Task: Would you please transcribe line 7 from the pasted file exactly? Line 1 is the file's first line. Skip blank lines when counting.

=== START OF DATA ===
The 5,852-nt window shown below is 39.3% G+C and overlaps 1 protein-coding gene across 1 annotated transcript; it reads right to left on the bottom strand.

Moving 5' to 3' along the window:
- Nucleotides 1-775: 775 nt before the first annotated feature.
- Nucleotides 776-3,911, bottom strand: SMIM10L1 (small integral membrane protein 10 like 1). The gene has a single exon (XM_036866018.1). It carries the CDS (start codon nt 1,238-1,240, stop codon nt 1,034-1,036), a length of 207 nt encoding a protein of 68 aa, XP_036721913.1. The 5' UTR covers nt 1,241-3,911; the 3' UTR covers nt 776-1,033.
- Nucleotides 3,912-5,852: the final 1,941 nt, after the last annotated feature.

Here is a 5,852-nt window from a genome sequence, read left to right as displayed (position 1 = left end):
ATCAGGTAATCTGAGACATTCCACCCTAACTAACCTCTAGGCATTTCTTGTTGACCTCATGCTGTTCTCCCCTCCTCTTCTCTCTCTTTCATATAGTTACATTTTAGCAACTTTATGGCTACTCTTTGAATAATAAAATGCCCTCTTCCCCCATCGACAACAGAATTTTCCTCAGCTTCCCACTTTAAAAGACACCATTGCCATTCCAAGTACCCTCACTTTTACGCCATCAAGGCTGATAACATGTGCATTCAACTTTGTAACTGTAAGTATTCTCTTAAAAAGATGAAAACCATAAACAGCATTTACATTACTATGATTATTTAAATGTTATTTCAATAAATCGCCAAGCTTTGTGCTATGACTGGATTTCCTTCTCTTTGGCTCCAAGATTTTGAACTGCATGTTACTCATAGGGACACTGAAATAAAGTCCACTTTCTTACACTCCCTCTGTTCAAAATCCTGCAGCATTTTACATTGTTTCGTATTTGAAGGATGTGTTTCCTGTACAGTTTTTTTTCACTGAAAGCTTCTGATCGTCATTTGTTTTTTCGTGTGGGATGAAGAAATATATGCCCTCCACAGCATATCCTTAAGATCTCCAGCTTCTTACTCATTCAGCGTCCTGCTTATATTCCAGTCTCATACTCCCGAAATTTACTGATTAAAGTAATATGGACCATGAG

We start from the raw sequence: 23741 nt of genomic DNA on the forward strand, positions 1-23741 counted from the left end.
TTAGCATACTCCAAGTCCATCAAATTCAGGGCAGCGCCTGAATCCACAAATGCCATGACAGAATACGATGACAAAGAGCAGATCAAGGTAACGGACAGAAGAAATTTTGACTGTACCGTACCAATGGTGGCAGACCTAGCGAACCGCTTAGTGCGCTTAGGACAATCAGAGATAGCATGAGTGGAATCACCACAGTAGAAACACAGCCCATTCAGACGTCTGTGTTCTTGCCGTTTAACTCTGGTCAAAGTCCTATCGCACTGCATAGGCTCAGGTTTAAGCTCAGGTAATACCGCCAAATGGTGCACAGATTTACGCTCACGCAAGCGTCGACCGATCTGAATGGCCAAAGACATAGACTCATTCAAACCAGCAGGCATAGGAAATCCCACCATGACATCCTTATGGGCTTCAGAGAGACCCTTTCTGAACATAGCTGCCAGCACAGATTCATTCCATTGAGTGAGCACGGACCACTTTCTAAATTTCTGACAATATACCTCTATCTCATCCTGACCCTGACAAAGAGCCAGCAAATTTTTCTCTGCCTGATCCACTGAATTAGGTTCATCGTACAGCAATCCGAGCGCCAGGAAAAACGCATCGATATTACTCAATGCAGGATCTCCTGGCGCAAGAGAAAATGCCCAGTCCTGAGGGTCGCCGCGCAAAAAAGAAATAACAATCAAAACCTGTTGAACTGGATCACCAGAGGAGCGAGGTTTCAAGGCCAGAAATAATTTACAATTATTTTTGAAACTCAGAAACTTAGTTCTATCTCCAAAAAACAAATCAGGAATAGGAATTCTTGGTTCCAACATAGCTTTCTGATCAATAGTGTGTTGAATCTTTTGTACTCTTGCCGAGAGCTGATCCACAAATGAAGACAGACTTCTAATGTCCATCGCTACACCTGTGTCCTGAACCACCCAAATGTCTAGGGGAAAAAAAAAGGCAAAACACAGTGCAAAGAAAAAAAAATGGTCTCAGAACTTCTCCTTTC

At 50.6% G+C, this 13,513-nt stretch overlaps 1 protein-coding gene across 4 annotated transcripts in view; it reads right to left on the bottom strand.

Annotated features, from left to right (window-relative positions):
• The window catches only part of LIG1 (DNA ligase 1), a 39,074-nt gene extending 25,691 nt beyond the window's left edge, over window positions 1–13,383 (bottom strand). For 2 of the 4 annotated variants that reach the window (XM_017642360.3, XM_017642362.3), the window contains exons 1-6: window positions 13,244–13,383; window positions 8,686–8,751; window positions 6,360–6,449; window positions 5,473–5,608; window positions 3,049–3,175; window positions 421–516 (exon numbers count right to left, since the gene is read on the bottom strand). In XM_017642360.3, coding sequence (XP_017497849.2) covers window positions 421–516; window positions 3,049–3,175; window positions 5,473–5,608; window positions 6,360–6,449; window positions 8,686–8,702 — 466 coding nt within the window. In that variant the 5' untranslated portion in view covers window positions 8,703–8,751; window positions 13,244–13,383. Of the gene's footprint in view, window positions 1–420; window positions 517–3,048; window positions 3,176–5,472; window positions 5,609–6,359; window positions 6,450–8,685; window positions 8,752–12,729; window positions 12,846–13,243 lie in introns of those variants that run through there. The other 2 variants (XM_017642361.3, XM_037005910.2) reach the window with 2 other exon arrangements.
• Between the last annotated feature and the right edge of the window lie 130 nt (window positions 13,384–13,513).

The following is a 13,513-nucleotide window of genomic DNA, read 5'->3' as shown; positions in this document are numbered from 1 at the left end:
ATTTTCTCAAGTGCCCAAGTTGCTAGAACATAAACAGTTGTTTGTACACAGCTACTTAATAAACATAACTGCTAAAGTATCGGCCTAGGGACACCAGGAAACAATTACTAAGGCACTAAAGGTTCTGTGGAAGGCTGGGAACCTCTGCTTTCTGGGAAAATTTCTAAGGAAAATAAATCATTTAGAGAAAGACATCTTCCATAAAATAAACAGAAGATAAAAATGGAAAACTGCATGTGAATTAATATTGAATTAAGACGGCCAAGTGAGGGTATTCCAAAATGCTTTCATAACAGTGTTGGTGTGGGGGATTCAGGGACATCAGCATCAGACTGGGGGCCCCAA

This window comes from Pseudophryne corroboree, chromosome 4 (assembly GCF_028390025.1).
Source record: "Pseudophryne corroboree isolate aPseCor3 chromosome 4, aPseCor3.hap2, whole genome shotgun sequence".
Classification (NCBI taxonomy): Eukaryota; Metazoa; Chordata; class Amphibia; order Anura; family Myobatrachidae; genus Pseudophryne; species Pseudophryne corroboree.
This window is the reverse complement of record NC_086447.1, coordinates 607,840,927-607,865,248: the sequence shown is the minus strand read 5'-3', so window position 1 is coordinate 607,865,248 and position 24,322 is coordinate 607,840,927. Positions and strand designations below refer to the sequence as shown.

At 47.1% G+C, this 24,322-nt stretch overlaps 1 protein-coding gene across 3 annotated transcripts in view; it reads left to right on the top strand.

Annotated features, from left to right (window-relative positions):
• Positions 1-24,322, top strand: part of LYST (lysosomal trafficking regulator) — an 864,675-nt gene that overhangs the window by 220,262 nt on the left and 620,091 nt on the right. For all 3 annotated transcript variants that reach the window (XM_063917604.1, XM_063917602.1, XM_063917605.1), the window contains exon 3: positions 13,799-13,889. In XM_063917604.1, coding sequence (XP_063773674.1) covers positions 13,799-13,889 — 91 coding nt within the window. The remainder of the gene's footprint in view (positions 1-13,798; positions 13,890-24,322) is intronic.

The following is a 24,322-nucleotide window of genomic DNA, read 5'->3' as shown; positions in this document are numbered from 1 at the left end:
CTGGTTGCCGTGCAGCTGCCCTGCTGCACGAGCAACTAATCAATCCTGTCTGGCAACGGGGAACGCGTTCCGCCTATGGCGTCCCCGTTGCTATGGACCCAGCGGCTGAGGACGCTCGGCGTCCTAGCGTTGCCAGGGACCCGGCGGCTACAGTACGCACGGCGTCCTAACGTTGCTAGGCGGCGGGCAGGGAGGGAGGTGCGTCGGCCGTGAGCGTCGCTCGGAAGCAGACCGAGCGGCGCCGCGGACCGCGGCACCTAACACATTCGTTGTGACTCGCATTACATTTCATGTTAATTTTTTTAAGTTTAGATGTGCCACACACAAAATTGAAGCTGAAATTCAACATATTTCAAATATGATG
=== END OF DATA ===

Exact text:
ATCAGGTAATCTGAGACATTCCACCCTAACTAACCTCTAGGCATTTCTTGTTGACCTCATGCTGTTCTCCCCTCCTCTTCTCTCTCTTTCATATAGTTACATTTTAGCAACTTTATGGCTACTCTTTGAATAATAAAATGCCCTCTTCCCCCATCGACAACAGAATTTTCCTCAGCTTCCCACTTTAAAAGACACCATTGCCATTCCAAGTACCCTCACTTTTACGCCATCAAGGCTGATAACATGTGCATTCAACTTTGTAACTGTAAGTATTCTCTTAAAAAGATGAAAACCATAAACAGCATTTACATTACTATGATTATTTAAATGTTATTTCAATAAATCGCCAAGCTTTGTGCTATGACTGGATTTCCTTCTCTTTGGCTCCAAGATTTTGAACTGCATGTTACTCATAGGGACACTGAAATAAAGTCCACTTTCTTACACTCCCTCTGTTCAAAATCCTGCAGCATTTTACATTGTTTCGTATTTGAAGGATGTGTTTCCTGTACAGTTTTTTTTCACTGAAAGCTTCTGATCGTCATTTGTTTTTTCGTGTGGGATGAAGAAATATATGCCCTCCACAGCATATCCTTAAGATCTCCAGCTTCTTACTCATTCAGCGTCCTGCTTATATTCCAGTCTCATACTCCCGAAATTTACTGATTAAAGTAATATGGACCATGAG